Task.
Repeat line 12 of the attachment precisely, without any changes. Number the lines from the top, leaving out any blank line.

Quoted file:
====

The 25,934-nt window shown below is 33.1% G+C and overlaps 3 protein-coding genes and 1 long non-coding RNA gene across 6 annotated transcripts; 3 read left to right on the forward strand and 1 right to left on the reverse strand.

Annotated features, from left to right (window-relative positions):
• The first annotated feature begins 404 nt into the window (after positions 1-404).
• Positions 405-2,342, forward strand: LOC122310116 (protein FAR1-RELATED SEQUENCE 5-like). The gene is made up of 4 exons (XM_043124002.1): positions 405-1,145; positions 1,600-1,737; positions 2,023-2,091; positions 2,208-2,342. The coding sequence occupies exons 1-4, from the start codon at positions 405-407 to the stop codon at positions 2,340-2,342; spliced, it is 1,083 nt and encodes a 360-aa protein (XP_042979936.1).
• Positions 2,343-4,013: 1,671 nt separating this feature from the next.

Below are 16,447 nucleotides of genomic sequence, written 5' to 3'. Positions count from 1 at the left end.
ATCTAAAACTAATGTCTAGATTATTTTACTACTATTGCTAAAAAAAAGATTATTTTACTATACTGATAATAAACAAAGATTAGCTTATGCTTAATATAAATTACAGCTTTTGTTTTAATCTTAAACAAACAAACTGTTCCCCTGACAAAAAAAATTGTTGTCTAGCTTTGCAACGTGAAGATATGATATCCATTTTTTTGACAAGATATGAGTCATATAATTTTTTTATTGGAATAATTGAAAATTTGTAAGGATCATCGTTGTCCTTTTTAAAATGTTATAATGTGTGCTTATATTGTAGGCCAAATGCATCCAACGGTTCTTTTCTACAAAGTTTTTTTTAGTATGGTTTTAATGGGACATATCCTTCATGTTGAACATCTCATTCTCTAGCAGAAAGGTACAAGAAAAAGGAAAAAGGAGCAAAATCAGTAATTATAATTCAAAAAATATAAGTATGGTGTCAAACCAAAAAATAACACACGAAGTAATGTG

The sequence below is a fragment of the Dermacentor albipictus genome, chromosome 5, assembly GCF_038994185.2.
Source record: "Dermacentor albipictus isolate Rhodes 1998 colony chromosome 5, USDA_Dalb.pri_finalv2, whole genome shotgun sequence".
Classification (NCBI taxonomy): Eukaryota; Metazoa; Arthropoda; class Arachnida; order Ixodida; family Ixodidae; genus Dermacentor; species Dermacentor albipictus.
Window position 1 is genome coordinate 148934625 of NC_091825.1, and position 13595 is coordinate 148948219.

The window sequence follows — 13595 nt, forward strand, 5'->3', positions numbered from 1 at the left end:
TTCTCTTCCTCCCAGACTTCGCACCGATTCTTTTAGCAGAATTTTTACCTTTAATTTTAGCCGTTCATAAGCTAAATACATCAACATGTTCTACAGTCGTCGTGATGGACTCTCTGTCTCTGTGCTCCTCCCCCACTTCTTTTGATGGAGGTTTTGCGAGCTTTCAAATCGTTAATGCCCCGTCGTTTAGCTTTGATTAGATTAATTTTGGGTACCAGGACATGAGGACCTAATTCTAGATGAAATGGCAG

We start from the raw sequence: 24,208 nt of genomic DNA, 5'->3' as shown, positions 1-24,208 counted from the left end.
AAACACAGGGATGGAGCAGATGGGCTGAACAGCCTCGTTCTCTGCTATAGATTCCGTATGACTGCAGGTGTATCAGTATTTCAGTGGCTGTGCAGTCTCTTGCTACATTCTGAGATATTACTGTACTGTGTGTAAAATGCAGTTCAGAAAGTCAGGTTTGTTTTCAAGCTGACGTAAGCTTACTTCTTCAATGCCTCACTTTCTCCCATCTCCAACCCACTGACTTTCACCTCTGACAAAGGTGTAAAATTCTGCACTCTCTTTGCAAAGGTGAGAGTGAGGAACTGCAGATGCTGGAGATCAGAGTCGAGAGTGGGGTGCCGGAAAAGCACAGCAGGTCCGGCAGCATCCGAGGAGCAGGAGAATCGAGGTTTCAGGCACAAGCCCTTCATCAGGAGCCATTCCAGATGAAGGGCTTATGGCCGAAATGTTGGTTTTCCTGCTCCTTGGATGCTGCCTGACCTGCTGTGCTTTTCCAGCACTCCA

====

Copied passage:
The window sequence follows — 13595 nt, forward strand, 5'->3', positions numbered from 1 at the left end: